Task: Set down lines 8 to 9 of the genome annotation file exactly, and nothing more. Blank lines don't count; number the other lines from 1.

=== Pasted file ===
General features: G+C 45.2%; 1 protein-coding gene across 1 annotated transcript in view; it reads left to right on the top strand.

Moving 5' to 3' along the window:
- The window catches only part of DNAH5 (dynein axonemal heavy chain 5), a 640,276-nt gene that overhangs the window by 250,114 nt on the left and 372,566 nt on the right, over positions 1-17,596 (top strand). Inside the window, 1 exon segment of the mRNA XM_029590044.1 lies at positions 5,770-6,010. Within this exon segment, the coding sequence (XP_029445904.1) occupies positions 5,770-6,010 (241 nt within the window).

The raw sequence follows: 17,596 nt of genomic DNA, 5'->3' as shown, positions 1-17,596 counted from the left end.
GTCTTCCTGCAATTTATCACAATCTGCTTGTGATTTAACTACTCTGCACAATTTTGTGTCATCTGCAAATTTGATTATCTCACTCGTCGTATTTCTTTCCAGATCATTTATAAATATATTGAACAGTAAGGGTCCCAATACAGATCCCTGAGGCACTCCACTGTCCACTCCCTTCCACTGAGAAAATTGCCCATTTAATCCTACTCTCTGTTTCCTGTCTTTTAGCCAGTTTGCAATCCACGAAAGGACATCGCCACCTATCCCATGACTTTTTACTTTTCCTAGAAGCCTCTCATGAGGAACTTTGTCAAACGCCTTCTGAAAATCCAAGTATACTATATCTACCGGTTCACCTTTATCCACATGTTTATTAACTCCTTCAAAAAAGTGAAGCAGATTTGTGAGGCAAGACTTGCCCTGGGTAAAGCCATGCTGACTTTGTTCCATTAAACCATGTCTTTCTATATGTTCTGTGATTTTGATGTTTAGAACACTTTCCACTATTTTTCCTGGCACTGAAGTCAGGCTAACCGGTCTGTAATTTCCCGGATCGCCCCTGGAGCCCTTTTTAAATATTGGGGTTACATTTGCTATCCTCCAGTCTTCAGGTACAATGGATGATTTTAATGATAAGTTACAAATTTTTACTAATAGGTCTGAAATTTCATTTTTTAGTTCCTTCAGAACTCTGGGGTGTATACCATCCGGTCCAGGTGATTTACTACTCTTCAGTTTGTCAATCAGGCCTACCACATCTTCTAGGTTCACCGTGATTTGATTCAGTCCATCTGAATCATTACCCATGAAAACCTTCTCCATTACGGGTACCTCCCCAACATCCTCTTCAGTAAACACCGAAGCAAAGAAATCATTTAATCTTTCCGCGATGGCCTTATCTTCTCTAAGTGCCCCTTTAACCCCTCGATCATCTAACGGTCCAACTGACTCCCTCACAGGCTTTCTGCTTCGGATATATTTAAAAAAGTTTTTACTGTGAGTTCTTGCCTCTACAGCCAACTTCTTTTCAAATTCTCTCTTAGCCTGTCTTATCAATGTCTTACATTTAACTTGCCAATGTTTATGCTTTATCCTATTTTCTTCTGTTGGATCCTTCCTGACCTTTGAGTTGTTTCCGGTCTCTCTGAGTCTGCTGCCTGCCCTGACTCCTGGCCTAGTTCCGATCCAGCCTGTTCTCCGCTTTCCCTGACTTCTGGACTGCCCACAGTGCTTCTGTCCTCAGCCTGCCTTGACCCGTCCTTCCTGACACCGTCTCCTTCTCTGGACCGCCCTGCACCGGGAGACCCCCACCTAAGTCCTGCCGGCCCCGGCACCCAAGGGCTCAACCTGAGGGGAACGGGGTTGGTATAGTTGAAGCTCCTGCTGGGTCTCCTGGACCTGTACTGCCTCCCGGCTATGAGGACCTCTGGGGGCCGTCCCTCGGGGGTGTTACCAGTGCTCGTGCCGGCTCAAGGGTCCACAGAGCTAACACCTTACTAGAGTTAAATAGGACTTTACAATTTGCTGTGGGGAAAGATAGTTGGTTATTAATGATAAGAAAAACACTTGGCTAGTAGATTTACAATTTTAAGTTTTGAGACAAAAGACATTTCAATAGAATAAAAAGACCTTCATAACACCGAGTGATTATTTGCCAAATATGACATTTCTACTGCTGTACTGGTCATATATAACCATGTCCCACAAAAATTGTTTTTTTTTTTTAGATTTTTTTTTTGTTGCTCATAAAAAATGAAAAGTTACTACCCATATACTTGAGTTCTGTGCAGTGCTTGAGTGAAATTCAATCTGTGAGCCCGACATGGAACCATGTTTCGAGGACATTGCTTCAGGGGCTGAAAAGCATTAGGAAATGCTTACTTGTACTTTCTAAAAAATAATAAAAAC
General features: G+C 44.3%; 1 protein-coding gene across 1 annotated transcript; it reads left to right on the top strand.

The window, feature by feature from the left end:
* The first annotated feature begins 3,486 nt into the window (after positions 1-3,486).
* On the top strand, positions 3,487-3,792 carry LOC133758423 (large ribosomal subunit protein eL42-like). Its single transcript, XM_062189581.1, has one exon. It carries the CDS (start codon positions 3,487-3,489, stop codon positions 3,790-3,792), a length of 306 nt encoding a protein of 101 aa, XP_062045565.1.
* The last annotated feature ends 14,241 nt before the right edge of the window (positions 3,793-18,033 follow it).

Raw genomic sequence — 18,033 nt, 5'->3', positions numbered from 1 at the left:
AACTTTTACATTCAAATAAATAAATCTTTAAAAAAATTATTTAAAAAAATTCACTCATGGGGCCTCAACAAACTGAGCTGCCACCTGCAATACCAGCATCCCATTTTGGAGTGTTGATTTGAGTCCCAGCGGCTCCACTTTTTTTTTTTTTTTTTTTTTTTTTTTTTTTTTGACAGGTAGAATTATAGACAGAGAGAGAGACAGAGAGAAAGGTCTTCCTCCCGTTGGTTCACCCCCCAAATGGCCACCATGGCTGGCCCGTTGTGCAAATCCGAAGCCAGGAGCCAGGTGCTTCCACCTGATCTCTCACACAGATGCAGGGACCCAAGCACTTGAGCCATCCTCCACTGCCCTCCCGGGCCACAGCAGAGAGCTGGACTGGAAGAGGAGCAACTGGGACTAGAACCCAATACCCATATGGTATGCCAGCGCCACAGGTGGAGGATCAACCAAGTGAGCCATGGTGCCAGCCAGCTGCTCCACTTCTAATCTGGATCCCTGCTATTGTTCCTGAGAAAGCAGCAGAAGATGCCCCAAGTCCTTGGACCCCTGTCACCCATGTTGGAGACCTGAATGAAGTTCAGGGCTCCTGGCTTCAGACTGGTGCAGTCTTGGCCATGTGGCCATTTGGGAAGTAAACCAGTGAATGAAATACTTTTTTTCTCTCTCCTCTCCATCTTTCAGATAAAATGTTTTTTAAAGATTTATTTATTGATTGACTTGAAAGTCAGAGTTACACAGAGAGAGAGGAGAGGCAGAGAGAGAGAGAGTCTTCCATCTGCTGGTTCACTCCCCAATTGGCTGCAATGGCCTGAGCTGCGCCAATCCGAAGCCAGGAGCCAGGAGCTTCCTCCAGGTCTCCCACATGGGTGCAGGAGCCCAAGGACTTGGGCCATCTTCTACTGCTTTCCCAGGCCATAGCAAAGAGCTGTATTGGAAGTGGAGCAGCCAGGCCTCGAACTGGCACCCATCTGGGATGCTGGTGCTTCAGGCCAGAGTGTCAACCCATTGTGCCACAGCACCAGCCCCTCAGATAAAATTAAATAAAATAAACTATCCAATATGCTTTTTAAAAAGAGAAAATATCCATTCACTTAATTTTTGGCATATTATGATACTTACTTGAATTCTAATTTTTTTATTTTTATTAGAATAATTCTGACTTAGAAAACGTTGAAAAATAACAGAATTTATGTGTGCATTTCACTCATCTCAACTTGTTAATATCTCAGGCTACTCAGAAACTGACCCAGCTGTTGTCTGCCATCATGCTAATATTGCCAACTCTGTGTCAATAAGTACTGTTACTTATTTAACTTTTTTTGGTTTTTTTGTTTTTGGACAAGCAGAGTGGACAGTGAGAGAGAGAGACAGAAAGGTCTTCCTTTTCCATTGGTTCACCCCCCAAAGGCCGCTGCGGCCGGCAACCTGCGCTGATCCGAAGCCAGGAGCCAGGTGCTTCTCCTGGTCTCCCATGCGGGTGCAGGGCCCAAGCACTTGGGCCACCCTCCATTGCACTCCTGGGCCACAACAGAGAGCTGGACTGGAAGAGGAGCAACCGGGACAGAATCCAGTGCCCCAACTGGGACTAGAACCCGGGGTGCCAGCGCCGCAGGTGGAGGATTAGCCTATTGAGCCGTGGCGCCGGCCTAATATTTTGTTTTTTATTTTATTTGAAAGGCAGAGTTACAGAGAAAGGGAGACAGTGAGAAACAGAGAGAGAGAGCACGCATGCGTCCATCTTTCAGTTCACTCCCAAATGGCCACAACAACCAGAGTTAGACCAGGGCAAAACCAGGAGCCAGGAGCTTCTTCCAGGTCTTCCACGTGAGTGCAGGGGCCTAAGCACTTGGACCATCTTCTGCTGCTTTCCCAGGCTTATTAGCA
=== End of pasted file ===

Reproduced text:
* The first annotated feature begins 3,486 nt into the window (after positions 1-3,486).
* On the top strand, positions 3,487-3,792 carry LOC133758423 (large ribosomal subunit protein eL42-like). Its single transcript, XM_062189581.1, has one exon. It carries the CDS (start codon positions 3,487-3,489, stop codon positions 3,790-3,792), a length of 306 nt encoding a protein of 101 aa, XP_062045565.1.